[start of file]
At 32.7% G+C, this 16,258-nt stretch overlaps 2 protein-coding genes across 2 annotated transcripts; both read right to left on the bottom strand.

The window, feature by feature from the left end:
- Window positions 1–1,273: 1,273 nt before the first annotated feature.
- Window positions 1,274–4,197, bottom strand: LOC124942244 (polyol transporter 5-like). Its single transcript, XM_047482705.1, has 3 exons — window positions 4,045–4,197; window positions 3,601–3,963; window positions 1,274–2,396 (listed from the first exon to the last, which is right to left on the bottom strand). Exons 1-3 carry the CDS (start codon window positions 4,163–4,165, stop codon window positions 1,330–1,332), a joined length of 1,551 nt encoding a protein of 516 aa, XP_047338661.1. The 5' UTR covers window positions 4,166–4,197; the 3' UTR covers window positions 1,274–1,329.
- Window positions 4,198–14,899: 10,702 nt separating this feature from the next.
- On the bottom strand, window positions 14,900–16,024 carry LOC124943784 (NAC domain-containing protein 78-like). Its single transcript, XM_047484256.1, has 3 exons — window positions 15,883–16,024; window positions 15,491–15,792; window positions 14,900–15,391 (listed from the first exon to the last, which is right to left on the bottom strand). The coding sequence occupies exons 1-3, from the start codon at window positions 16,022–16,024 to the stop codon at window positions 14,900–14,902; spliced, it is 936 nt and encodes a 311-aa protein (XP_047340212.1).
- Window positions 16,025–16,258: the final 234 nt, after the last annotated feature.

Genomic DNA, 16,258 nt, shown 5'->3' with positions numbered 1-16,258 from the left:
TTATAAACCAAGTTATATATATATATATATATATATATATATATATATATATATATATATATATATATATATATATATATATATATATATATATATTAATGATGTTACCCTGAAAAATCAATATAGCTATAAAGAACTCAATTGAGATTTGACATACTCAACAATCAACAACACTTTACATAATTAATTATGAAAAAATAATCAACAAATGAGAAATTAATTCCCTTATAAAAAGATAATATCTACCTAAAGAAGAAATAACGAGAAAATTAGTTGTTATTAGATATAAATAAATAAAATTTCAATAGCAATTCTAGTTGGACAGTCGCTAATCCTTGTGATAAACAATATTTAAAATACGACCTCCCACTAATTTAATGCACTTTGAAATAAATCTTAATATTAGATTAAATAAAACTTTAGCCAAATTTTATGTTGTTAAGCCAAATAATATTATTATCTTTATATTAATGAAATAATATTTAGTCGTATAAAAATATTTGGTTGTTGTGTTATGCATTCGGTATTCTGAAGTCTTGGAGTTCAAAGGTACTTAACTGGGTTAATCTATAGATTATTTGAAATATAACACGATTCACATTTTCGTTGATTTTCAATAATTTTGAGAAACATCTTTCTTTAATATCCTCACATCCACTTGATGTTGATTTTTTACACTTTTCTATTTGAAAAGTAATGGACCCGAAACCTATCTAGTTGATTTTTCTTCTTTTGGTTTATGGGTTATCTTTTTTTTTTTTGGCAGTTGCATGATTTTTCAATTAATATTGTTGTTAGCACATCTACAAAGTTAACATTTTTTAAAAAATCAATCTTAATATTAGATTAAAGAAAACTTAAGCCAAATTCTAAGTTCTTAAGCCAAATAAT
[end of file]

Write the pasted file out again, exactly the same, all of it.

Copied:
At 32.7% G+C, this 16,258-nt stretch overlaps 2 protein-coding genes across 2 annotated transcripts; both read right to left on the bottom strand.

The window, feature by feature from the left end:
- Window positions 1–1,273: 1,273 nt before the first annotated feature.
- Window positions 1,274–4,197, bottom strand: LOC124942244 (polyol transporter 5-like). Its single transcript, XM_047482705.1, has 3 exons — window positions 4,045–4,197; window positions 3,601–3,963; window positions 1,274–2,396 (listed from the first exon to the last, which is right to left on the bottom strand). Exons 1-3 carry the CDS (start codon window positions 4,163–4,165, stop codon window positions 1,330–1,332), a joined length of 1,551 nt encoding a protein of 516 aa, XP_047338661.1. The 5' UTR covers window positions 4,166–4,197; the 3' UTR covers window positions 1,274–1,329.
- Window positions 4,198–14,899: 10,702 nt separating this feature from the next.
- On the bottom strand, window positions 14,900–16,024 carry LOC124943784 (NAC domain-containing protein 78-like). Its single transcript, XM_047484256.1, has 3 exons — window positions 15,883–16,024; window positions 15,491–15,792; window positions 14,900–15,391 (listed from the first exon to the last, which is right to left on the bottom strand). The coding sequence occupies exons 1-3, from the start codon at window positions 16,022–16,024 to the stop codon at window positions 14,900–14,902; spliced, it is 936 nt and encodes a 311-aa protein (XP_047340212.1).
- Window positions 16,025–16,258: the final 234 nt, after the last annotated feature.

Genomic DNA, 16,258 nt, shown 5'->3' with positions numbered 1-16,258 from the left:
TTATAAACCAAGTTATATATATATATATATATATATATATATATATATATATATATATATATATATATATATATATATATATATATATATATATATTAATGATGTTACCCTGAAAAATCAATATAGCTATAAAGAACTCAATTGAGATTTGACATACTCAACAATCAACAACACTTTACATAATTAATTATGAAAAAATAATCAACAAATGAGAAATTAATTCCCTTATAAAAAGATAATATCTACCTAAAGAAGAAATAACGAGAAAATTAGTTGTTATTAGATATAAATAAATAAAATTTCAATAGCAATTCTAGTTGGACAGTCGCTAATCCTTGTGATAAACAATATTTAAAATACGACCTCCCACTAATTTAATGCACTTTGAAATAAATCTTAATATTAGATTAAATAAAACTTTAGCCAAATTTTATGTTGTTAAGCCAAATAATATTATTATCTTTATATTAATGAAATAATATTTAGTCGTATAAAAATATTTGGTTGTTGTGTTATGCATTCGGTATTCTGAAGTCTTGGAGTTCAAAGGTACTTAACTGGGTTAATCTATAGATTATTTGAAATATAACACGATTCACATTTTCGTTGATTTTCAATAATTTTGAGAAACATCTTTCTTTAATATCCTCACATCCACTTGATGTTGATTTTTTACACTTTTCTATTTGAAAAGTAATGGACCCGAAACCTATCTAGTTGATTTTTCTTCTTTTGGTTTATGGGTTATCTTTTTTTTTTTTGGCAGTTGCATGATTTTTCAATTAATATTGTTGTTAGCACATCTACAAAGTTAACATTTTTTAAAAAATCAATCTTAATATTAGATTAAAGAAAACTTAAGCCAAATTCTAAGTTCTTAAGCCAAATAAT